Artwork by Jack Hamilton Bush,  Summer Afternoon/The Lovers

Jack Bush
Summer Afternoon/The Lovers

oil on board
signed and dated 1951 lower right
30 x 40 ins ( 76.2 x 101.6 cms )

Sold for $28,320.00
Sale date: May 28th 2019

Exhibited:
Jack Bush, Roberts Gallery, Toronto, 1952, no. 17
Miriam Shiell Fine Art, Toronto, Spring 2014
Literature:
Terry Fenton, Jack Bush: A Retrospective, exhibition catalogue, Art Gallery of Ontario, Toronto, 1976, unpaginated
Christine Boyanoski, Jack Bush: Early Work, exhibition catalogue, Art Gallery of Ontario, Toronto, 1986, pages 22-23
Dennis Reid, “Jack Bush: The Development of a Canadian Painter”, in Karen Wilkin (ed.), Jack Bush, Toronto, 1984, pages 18-19
Conscious of their relative isolation from major centres of artistic production and emboldened by the activities of their American contemporaries in the late 1940s and early 1950s, Jack Bush and a generation of emerging Canadian abstract painters looked stateside, turning to New York for creative fuel and finding no shortage of inspiration there. Travelling for the first time to the city in 1950 as a member of the Toronto chapter of the Art Director’s Club, Bush eagerly synthesized the insights he gleaned from his exposure to canonical works of American and European art. Reminiscing on these formative experiences in 1976, Bush recalled how this initial trip to New York became a yearly tradition, one that influenced his representational painting “to such an extent” that the artist “started painting canvases that were semi-abstract, [though] still with the figure or landscape.” Several of the resulting works from this productive period of 1950 to 1951 were included in exhibitions at the Roberts Gallery in Toronto (Jack Bush) and Adelaide House in Oshawa (Canadian Abstraction Exhibition). Well-received by the press and considered “very successful” by the artist himself, the 1952 exhibitions showcased Bush’s efforts to arrive at a unique visual language that could act as vehicle for both his formal experimentations and his desire for emotional expression.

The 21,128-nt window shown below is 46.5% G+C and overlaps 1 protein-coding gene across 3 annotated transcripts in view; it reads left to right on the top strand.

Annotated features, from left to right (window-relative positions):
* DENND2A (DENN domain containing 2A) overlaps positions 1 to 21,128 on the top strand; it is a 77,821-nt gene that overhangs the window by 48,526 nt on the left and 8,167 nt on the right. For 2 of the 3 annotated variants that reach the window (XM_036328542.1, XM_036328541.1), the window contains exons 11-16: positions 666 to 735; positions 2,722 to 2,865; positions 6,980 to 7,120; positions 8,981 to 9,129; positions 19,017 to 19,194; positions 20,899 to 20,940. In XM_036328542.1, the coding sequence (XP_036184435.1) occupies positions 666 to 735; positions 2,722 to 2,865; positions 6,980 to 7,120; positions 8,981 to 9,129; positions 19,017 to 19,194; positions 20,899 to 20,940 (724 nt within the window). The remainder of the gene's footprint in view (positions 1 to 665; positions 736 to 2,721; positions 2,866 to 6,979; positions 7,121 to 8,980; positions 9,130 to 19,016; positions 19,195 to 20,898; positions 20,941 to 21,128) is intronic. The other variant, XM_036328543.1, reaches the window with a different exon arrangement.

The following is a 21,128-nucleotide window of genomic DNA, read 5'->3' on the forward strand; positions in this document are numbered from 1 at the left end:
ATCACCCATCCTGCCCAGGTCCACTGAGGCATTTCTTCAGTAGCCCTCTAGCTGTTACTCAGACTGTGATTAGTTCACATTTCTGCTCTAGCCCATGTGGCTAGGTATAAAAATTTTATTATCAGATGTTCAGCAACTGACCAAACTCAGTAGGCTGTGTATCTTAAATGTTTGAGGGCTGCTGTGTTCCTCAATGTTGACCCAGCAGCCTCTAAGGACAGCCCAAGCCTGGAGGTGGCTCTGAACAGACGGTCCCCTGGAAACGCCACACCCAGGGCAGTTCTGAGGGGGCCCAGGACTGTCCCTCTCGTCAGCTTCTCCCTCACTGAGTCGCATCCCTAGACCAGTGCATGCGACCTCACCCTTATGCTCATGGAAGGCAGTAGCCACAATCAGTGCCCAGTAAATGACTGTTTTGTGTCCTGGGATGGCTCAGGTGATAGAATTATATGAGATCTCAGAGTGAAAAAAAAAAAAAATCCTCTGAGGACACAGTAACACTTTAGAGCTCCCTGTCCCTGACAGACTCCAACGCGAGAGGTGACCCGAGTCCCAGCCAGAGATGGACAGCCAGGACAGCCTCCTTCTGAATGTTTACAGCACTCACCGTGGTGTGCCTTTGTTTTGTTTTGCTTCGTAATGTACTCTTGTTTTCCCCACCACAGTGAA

Though recognizable as reclining human figures in an idyllic landscape, the male and female forms of “Summer Afternoon/The Lovers” are fragmented, their entwined limbs approaching abstraction in this depiction of a passionate embrace. Still working with heavy applications of paint‒Bush would not begin thinning his pigments until later in the 1950s–the artist was beginning to isolate and geometricize shapes within his compositions, often employing a network of assertive black outlines to distinguish his subject matter. As Dennis Reid has written of Bush’s works from this era, “form is simplified,” and colour “functions independently of the forms” to convey pure emotion. Flat planes of rich complementary colours applied with vigorous diagonal brushstrokes serve dual purpose here, lending compositional balance to the active surface of the painting and heightening the psychic intensity of the scene, particularly in the red pigment between the lovers’ faces, and in the variegated hues of the lush bramble that conceals their encounter. “Summer Afternoon/The Lovers” belongs to a body of work which constitutes the artist’s shift from a tentative acknowledgement of trends in American and European modernism toward the expression of a visual idiom of his own, one he would continue to develop in earnest after officially aligning with the Painters Eleven in 1953. Conscious of the possibilities of international aesthetic developments, the artist nevertheless acknowledges his roots: the red canoe and sun-drenched rock cut in the distance situate Bush’s “dejeuner sur l’herbe” within a welcoming and decidedly Canadian pictorial tradition.

The preceding essay was written by Consignor Canadian Fine Art specialists.